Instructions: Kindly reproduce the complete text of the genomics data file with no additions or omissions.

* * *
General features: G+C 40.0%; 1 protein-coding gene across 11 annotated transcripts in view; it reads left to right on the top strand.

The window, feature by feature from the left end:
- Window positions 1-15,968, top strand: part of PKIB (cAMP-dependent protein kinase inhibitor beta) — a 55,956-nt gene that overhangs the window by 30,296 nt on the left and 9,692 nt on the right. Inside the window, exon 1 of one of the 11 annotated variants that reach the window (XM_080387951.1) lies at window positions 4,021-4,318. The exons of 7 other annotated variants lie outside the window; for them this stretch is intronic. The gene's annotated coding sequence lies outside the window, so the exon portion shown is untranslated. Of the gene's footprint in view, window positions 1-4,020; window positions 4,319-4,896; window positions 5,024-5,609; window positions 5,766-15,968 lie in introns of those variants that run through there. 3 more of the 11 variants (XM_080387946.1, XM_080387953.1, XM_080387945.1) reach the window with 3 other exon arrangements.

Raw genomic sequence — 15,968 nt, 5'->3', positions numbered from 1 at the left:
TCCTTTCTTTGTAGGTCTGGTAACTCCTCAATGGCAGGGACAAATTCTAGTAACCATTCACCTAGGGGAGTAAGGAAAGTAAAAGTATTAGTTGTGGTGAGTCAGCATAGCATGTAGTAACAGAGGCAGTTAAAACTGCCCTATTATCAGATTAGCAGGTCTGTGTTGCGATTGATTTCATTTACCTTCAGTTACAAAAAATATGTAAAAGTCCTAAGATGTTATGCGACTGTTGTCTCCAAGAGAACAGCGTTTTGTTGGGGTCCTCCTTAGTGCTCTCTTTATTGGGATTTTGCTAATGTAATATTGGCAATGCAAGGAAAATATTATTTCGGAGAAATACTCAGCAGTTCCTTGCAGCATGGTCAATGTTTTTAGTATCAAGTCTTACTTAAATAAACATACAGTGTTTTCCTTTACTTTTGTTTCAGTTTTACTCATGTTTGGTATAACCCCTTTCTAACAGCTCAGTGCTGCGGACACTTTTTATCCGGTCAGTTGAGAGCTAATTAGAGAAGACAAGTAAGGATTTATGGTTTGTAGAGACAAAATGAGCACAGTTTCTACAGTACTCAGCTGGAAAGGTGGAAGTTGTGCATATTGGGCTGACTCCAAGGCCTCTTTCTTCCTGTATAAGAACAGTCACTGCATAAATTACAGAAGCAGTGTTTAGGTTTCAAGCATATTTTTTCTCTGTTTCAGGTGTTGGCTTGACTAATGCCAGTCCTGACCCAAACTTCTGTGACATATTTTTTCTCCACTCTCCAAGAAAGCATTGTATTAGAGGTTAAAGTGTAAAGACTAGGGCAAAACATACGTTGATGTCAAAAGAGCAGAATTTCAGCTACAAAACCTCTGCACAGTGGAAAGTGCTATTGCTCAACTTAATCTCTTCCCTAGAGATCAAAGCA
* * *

General features: G+C 40.0%; 1 protein-coding gene across 11 annotated transcripts in view; it reads left to right on the top strand.

The window, feature by feature from the left end:
- Window positions 1-15,968, top strand: part of PKIB (cAMP-dependent protein kinase inhibitor beta) — a 55,956-nt gene that overhangs the window by 30,296 nt on the left and 9,692 nt on the right. Inside the window, exon 1 of one of the 11 annotated variants that reach the window (XM_080387951.1) lies at window positions 4,021-4,318. The exons of 7 other annotated variants lie outside the window; for them this stretch is intronic. The gene's annotated coding sequence lies outside the window, so the exon portion shown is untranslated. Of the gene's footprint in view, window positions 1-4,020; window positions 4,319-4,896; window positions 5,024-5,609; window positions 5,766-15,968 lie in introns of those variants that run through there. 3 more of the 11 variants (XM_080387946.1, XM_080387953.1, XM_080387945.1) reach the window with 3 other exon arrangements.

Raw genomic sequence — 15,968 nt, 5'->3', positions numbered from 1 at the left:
TCCTTTCTTTGTAGGTCTGGTAACTCCTCAATGGCAGGGACAAATTCTAGTAACCATTCACCTAGGGGAGTAAGGAAAGTAAAAGTATTAGTTGTGGTGAGTCAGCATAGCATGTAGTAACAGAGGCAGTTAAAACTGCCCTATTATCAGATTAGCAGGTCTGTGTTGCGATTGATTTCATTTACCTTCAGTTACAAAAAATATGTAAAAGTCCTAAGATGTTATGCGACTGTTGTCTCCAAGAGAACAGCGTTTTGTTGGGGTCCTCCTTAGTGCTCTCTTTATTGGGATTTTGCTAATGTAATATTGGCAATGCAAGGAAAATATTATTTCGGAGAAATACTCAGCAGTTCCTTGCAGCATGGTCAATGTTTTTAGTATCAAGTCTTACTTAAATAAACATACAGTGTTTTCCTTTACTTTTGTTTCAGTTTTACTCATGTTTGGTATAACCCCTTTCTAACAGCTCAGTGCTGCGGACACTTTTTATCCGGTCAGTTGAGAGCTAATTAGAGAAGACAAGTAAGGATTTATGGTTTGTAGAGACAAAATGAGCACAGTTTCTACAGTACTCAGCTGGAAAGGTGGAAGTTGTGCATATTGGGCTGACTCCAAGGCCTCTTTCTTCCTGTATAAGAACAGTCACTGCATAAATTACAGAAGCAGTGTTTAGGTTTCAAGCATATTTTTTCTCTGTTTCAGGTGTTGGCTTGACTAATGCCAGTCCTGACCCAAACTTCTGTGACATATTTTTTCTCCACTCTCCAAGAAAGCATTGTATTAGAGGTTAAAGTGTAAAGACTAGGGCAAAACATACGTTGATGTCAAAAGAGCAGAATTTCAGCTACAAAACCTCTGCACAGTGGAAAGTGCTATTGCTCAACTTAATCTCTTCCCTAGAGATCAAAGCA